6. How long will it take for me to turn a profit?
That depends on how ready you are, and how ready the market is, for your business. If you open for business on your first day and have contacts or, even better, contracts with a former employer, you may be near break-even almost immediately. If you're inventing a new product or have to educate people about their need for what you offer, reaching that break-even point can take years.
To produce income quickly, your number-one job will be to spend your time marketing your business. One of the major mistakes people make is to put up Web sites, send out direct mailings or advertise and then wait to see what happens. As we describe in Getting Business to Come to You (JP Tarcher), your best bet is to have a "5-5-5 plan," which means using five marketing methods, initiating five activities and following through on five things every day. Whenever you're not doing work that produces income, your work is to do things that lead to work that will produce income.
7. How do I stay motivated to do what needs to be done when I don't want to do it?
The first question you need to answer is whether you really want to be in the industry you're in. If you hate most of the work you're doing or simply dislike being self-employed, you need to make some serious changes.
If you truly like most of your work, you have a lot of options. Some people find partners who can do what they themselves dislike doing; however, experience teaches that partnerships formed because one person hates to do something are risky. You may be able to delegate aspects of your work to someone you can hire or barter with. These can be indoor skills, like managing the money, or outside skills, like generating business. Also, consider whether your spouse has the complementary skills necessary to help.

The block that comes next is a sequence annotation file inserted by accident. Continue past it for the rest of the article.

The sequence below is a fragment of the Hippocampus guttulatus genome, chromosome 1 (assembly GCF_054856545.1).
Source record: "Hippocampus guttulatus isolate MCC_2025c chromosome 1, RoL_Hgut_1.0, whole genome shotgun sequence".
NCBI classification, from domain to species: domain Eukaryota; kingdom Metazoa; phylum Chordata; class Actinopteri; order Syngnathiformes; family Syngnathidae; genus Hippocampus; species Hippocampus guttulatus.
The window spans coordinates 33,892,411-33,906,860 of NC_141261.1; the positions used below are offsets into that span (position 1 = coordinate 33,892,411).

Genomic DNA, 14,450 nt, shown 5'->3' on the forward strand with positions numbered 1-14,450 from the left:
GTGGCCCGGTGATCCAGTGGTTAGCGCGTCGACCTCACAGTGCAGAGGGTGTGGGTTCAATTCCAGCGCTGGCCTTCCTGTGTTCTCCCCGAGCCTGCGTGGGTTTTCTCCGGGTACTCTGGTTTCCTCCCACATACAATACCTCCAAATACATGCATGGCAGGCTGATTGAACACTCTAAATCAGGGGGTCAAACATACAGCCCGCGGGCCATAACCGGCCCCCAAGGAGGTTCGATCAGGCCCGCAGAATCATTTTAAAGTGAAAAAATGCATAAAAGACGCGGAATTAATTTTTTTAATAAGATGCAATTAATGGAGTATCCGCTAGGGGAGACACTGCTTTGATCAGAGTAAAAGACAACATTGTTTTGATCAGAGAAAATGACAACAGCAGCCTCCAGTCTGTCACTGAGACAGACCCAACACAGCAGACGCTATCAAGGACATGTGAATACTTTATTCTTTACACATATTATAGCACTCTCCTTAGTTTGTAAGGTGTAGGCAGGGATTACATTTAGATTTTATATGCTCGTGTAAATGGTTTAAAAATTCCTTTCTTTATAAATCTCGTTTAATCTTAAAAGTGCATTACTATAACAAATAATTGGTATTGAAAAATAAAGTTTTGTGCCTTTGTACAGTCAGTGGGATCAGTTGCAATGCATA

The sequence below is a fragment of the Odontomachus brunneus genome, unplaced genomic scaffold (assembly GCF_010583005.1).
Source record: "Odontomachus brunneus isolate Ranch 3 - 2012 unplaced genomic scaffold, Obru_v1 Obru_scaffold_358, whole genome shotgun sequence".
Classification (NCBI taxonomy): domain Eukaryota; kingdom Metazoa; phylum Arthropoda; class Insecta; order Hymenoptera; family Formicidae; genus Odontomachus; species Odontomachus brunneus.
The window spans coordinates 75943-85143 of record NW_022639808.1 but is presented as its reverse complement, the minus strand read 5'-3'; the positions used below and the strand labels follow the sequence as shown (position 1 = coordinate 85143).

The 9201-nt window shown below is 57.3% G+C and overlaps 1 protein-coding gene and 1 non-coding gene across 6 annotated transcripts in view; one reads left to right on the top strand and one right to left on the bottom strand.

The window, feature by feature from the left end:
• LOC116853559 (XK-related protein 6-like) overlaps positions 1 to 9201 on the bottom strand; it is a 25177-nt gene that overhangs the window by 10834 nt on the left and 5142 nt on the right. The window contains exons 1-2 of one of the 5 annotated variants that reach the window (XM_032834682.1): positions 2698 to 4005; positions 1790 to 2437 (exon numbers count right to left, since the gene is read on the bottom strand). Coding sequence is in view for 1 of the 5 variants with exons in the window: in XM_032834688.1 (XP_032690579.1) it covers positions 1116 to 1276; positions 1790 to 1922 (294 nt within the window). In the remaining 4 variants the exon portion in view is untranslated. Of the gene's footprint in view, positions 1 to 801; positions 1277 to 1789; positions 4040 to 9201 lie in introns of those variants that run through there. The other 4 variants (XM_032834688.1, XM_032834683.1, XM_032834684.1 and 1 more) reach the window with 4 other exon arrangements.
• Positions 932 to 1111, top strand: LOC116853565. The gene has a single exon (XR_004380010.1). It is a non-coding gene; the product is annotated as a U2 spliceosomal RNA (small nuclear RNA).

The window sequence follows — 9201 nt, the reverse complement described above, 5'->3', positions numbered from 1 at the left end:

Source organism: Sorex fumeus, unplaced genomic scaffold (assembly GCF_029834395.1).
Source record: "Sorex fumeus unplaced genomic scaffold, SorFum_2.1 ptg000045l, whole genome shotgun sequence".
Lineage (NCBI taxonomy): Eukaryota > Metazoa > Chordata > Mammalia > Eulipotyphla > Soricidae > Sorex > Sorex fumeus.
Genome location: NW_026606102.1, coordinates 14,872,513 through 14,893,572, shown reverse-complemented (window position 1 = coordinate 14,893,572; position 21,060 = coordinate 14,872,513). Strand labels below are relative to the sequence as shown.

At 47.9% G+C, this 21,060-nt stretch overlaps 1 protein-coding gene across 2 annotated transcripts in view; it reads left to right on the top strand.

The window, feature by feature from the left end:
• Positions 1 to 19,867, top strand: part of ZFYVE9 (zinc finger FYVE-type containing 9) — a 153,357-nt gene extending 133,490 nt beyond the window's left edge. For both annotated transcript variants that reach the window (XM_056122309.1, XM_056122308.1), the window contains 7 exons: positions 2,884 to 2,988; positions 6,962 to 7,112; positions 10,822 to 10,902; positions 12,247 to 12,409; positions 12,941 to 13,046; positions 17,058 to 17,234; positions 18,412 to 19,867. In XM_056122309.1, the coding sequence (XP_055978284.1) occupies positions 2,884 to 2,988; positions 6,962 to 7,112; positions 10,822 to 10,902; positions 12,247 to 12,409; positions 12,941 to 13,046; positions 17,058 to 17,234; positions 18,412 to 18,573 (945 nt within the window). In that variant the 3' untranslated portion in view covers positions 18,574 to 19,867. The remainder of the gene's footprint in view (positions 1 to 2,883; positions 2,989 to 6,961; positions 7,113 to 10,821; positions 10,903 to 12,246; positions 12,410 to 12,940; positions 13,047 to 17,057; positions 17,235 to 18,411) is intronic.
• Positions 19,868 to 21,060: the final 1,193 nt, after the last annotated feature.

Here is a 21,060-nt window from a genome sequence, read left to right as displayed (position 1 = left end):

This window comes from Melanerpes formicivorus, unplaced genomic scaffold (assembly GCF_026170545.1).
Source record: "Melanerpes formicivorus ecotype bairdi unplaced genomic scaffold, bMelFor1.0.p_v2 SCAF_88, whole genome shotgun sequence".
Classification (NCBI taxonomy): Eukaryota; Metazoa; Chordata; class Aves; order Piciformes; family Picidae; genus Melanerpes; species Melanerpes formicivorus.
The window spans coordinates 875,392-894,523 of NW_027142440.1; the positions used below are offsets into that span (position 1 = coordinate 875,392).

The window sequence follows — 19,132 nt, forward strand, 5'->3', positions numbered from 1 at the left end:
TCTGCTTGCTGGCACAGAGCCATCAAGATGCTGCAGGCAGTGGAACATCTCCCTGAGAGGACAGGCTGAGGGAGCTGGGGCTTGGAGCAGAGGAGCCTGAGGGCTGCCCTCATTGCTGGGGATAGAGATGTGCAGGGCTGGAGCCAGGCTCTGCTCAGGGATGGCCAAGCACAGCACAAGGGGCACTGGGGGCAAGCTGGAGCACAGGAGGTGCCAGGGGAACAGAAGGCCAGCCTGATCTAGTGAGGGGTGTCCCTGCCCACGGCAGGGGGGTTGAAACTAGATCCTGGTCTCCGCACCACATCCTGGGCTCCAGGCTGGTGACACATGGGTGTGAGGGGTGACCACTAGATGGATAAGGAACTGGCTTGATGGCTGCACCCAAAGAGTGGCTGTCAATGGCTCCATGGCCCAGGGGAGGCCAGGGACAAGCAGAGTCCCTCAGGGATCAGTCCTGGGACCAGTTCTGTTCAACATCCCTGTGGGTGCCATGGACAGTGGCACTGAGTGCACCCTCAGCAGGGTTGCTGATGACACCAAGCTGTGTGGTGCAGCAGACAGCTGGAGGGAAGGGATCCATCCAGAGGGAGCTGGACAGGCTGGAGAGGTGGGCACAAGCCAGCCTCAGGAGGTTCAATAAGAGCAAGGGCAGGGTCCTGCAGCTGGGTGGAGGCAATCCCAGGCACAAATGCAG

If none of the options involving other business partners appeal to you, motivate yourself by focusing not on your hatred of these tasks but on what you'll gain by getting them done. Break up more odious tasks into smaller pieces and intersperse them with things you like doing.
8. I'd like to be self-employed but don't really consider myself an entrepreneur at heart. Can I make it on my own?
Many self-employed people aren't truly entrepreneurs. They love the work they do or the reason they're self-employed, not the business of business. We've found so many of these individuals that we coined the term "propreneur" to describe them.
Propreneurs still need to learn and practice business skills, particularly how to get business and manage their finances, but they can earn good livings as self-employed individuals. Generally speaking, if you can be a valued and trusted employee for someone else and if you find the business that's just right for you, you can be a good employee for yourself.
9. I want to start my own business, but I'm worried about paying the bills once I get started. I hate my job but need my paycheck. What can I do to protect myself?
Probably the most important thing you can do is to keep income coming in. While some people function best when pressed by a sense of emergency, most of us do best when we have a sense of security.
Sometimes a job you despise becomes bearable once you start your business on a part-time basis-when you know that lackluster, 9-to-5 job can be the route to your freedom. Perhaps you can reduce the hours or days you work, substituting work you love for time on the job you hate. Or consider quitting your job and taking temp or contract work to produce ongoing income while you use the extra hours you free up to build your business.